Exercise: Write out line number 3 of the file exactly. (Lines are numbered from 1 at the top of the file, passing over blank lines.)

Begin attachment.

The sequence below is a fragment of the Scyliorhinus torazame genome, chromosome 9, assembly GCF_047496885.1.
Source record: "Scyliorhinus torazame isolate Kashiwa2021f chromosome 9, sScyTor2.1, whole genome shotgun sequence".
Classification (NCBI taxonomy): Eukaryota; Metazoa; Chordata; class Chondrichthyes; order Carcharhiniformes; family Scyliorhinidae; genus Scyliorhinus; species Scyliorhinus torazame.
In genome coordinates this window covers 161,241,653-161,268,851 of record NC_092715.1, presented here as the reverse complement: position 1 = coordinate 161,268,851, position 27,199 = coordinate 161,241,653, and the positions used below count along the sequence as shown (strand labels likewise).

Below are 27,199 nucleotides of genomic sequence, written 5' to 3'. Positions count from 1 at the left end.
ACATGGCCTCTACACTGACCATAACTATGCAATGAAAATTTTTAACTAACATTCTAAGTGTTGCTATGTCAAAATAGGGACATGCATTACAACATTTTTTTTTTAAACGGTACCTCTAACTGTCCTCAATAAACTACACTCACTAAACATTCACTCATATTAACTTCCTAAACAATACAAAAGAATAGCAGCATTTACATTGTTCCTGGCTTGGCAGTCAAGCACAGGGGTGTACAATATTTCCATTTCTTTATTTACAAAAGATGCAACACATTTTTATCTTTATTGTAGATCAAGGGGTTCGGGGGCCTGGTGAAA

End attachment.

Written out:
Classification (NCBI taxonomy): Eukaryota; Metazoa; Chordata; class Chondrichthyes; order Carcharhiniformes; family Scyliorhinidae; genus Scyliorhinus; species Scyliorhinus torazame.